Under Bageye’s Watchful Eye: Colin Grant at TEDxBrighton


This is a photograph of a man whom for many years I plotted to kill. This is my father, Clinton George “Bageye” Grant. He’s called Bageye because he has permanent bags under his eyes. As a 10-year-old, along with my siblings, I dreamt of scraping off the poison from fly-killer paper into his coffee, grounded down glass and sprinkling it over his breakfast, loosening the carpet on the stairs so he would trip and break his neck. But come the day, he would always skip that loose step, he would always bow out of the house without so much as a swig of coffee or a bite to eat. And so for many years, I feared that my father would die before I had a chance to kill him. (Laughter) Up until our mother asked him to leave and not come back, Bageye had been a terrifying ogre. He teetered permanently
on the verge of rage, rather like me, as you see. He worked nights
at Vauxhall Motors in Luton and demanded total silence
throughout the house, so that when we came home from school at 3:30 in the afternoon, we would huddle beside the TV,
and rather like safe-crackers, we would twiddle
with the volume control knob on the TV so it was almost inaudible. And at times, when we were like this, so much “Shhh,” so much “Shhh” going on in the house that I imagined us to be like the German crew of a U-boat creeping along the edge of the ocean whilst up above, on the surface, HMS Bageye patrolled ready to drop death charges at the first sound of any disturbance. So that lesson was the lesson that “Do not draw attention to yourself either in the home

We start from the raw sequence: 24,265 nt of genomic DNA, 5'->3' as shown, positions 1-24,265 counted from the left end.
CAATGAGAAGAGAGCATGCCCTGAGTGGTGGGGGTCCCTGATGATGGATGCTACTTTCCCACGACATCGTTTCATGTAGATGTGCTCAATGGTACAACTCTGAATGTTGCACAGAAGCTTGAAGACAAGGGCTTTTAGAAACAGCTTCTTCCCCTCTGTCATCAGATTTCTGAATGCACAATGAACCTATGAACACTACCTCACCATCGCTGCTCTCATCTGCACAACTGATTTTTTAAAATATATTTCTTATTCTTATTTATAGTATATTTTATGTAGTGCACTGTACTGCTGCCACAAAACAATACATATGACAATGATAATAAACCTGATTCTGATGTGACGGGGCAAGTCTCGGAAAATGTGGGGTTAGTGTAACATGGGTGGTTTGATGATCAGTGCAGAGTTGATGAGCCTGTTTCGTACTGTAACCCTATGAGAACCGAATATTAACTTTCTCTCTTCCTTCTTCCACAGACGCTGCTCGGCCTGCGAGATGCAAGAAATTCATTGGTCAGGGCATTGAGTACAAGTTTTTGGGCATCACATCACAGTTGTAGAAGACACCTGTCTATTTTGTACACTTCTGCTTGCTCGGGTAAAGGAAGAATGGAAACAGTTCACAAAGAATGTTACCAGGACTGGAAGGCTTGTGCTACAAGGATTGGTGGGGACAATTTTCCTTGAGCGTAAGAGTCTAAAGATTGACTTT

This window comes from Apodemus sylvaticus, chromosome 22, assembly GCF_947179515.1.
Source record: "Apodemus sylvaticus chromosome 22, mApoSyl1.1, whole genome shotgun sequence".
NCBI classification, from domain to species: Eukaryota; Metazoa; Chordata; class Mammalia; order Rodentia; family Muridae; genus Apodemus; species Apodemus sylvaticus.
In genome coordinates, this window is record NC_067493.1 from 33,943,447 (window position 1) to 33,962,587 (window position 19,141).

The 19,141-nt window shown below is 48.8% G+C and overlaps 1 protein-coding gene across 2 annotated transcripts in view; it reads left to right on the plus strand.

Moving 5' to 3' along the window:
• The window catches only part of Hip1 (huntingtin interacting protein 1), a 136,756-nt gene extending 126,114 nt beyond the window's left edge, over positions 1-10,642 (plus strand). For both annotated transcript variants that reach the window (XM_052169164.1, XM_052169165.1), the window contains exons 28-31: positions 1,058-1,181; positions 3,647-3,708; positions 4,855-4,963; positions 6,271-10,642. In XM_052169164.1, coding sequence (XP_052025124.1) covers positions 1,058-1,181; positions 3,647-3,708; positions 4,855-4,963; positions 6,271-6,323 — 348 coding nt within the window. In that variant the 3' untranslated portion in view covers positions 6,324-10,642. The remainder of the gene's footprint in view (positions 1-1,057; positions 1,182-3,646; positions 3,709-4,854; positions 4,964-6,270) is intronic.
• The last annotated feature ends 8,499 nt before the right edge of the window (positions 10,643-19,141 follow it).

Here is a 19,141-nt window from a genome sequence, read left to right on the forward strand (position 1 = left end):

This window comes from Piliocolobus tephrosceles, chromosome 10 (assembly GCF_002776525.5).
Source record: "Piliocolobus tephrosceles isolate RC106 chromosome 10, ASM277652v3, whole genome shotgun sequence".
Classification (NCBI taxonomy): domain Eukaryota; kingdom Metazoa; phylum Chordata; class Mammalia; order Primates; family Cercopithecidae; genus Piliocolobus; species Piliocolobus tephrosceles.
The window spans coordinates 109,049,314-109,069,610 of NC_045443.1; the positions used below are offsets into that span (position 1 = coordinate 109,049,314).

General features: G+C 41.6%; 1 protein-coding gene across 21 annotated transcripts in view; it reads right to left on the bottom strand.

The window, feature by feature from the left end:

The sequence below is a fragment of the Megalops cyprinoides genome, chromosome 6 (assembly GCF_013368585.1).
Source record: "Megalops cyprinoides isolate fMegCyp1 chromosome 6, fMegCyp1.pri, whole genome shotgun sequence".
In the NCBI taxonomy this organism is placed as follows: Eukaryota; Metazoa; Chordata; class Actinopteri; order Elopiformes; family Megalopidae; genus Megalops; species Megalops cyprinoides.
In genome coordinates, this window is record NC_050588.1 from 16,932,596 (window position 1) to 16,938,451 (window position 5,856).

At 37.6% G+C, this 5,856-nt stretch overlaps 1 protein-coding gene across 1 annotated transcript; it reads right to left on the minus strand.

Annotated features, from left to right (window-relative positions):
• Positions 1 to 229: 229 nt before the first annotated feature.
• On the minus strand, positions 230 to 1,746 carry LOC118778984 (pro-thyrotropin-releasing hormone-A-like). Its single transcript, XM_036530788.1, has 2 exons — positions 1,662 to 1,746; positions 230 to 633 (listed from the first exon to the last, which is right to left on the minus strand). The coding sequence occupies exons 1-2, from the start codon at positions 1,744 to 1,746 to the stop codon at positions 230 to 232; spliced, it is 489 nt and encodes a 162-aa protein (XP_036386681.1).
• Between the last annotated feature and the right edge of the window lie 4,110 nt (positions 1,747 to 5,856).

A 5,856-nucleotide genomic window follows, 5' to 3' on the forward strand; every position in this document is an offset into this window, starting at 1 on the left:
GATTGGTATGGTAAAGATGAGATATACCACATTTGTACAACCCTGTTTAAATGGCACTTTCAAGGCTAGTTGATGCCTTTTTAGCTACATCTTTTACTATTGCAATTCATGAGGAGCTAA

or outside of the home.” Maybe it’s a migrant lesson. We were to be below the radar, so there was no communication, really, between Bageye and us
and us and Bageye, and the sound
that we most looked forward to, you know when you’re a child and you want your father to come home
and it’s all going to be happy and you’re waiting for that sound
of the door opening. Well the sound that we looked forward to was the click of the door closing, which meant he’d gone
and would not come back. So for three decades, I never laid eyes on my father,
nor he on me. We never spoke to each other
for three decades, and then a couple of years ago, I decided to turn the spotlight on him. “You are being watched. Actually, you are. You are being watched.” That was his mantra to us, his children. Time and time again
he would say this to us. And this was the 1970s, it was Luton, where he worked at Vauxhall Motors, and he was a Jamaican. And what he meant was, you as a child of a Jamaican immigrant are being watched to see which way you turn, to see whether you conform to the host nation’s
stereotype of you, of being feckless, work-shy, destined for a life of crime. You are being watched, so confound their expectations of you. To that end, Bageye and his friends, mostly Jamaican, exhibited a kind of Jamaican bella figura: Turn your best side to the world, show your best face to the world. If you have seen some of the images of the Caribbean people arriving in the ’40s and ’50s, you might have noticed
that a lot of the men wear trilbies. Now, there was no tradition
of wearing trilbies in Jamaica. They invented that tradition
for their arrival here. They wanted to project themselves in a way that they wanted to be perceived, so that the way they looked and the names that they gave themselves defined them. So Bageye is bald and has baggy eyes. Tidy Boots is very fussy
about his footwear. Anxious is always anxious. Clock has one arm longer than the other. (Laughter) And my all-time favorite was